Friday, 8 March 2013

You can have my teeth

We're working with Gallery Oldham to expand the possibilities of memory boxes in reminiscence, devising creative exercises.

Doreen's moustache March 2013

We've been using lateral thinking methods for our workshops. Reminiscence tends to work along certain lines and themes with the outcomes reduced to safe bits of nostalgia.

We've found that bringing off-the-wall thinking to the workshops keeps things interesting for us and for the participants. It's also a way for people to express their opinions, make their mark. Lives and history don't necessarily fit into neat little boxes. What we're trying to do is find the personal, the individual stories that weave into a broader tale. That is what makes for good art an it is also what makes for insightful history too – the retelling of the familiar, the finding of new meanings.

'nibbling apples' Rosemary March 2013
Much of our inspiration comes from 'concrete poems', sometimes called shape poems, and we used that approach today. Lois created some templates based on dentists' teeth charts. Participants wrote a letter into each tooth, spelling out first the name of a favourite sweet and then a dentist-related word, alternating them until all the teeth were filled. It's a straightforward word game, a little like doing a crossword. To our delight, the afternoon group – many of whom have dementias – enjoyed this exercise greatly. Some people picked words that linked together to tell a story, others were content to be more random.

In the morning and afternoon, we played a word association game. Playing takes pressure off, asking questions like 'What's the first thing that comes to mind?' dodges people's fear of not being able to remember.  Avoiding approaches that make a closed success/failure outcome is a good policy. There's no right or wrong if the whole thing is done in the spirit of play and a joke. Word association  can bring a great focus because it's so immediate. Not so long sentences or circuitous openers or complex questions. Our group of people with dementias were fully engaged – leaning in concentrating, waiting on the next word...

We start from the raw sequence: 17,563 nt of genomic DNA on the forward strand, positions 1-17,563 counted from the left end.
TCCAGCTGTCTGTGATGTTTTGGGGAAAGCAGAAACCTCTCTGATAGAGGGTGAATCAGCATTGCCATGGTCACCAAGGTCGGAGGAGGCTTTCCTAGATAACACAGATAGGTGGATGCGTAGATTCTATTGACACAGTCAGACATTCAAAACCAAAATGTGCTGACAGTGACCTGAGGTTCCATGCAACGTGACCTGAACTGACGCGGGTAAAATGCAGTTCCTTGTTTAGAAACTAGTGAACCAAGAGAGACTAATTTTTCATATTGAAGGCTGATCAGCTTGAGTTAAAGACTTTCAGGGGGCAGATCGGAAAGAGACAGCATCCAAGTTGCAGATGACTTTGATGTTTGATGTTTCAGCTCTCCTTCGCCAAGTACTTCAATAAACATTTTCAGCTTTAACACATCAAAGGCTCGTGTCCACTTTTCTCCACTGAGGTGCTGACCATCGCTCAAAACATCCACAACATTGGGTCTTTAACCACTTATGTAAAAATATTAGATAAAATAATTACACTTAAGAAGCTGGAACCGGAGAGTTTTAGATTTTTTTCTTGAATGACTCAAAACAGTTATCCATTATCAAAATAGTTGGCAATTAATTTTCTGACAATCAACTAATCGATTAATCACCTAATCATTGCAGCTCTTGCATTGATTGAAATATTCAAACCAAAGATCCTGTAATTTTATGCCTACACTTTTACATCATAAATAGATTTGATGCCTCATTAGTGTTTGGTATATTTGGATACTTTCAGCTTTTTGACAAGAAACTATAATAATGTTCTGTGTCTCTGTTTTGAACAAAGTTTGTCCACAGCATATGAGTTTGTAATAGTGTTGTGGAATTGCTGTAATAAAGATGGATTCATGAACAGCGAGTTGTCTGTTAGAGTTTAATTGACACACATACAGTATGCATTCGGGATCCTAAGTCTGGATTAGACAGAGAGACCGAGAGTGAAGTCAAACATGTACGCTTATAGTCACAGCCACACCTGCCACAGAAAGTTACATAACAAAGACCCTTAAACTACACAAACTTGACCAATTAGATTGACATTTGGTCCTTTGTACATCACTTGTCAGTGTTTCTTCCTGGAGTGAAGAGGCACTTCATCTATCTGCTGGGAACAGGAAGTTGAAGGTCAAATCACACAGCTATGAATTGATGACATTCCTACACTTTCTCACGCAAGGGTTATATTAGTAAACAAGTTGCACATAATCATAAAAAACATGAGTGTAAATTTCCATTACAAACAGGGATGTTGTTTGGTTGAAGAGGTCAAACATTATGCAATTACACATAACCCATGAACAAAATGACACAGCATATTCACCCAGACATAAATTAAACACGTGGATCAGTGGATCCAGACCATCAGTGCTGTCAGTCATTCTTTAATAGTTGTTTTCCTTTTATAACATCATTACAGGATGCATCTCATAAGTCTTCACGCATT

Here's some of the material from the word associations:

you can have my teeth

they're falling out all the time


tooth fairy

baby teeth

under the carpet

under the rug

put salt with em

otherwise the fairy can't

leave sixpence

a farthing

a threpenny, don't spend it all at once

screw it in permanent

collecting coins for a mouthful

a farthing a wren

a sixpence a tanner

the old bob with the old king on it shiny

to pay the dentist

(group poem, extract)


Make a simple templates based on dentists' teeth charts (see above). Participants write a letter into each tooth, spelling out first the name of a favourite sweet and then a dentist-related word, alternating them until all the teeth are 'filled'. It's a word game, a little like doing a crossword, which can bring poetic results.

1 comment:

Ed Baker said...

this IS
what y'all are doing

not so much "off-the-wall"
(( (as you posit "it")
but, rather, ( (as I (or they) )

see things as mind-stuff
is also real )))


'out-of-the-box' ?

where The Void is
empty of ....

these things seen-in-mind
,it seems to me,
are just tools with which
we begin to transition into
(just) another reality or Silence ?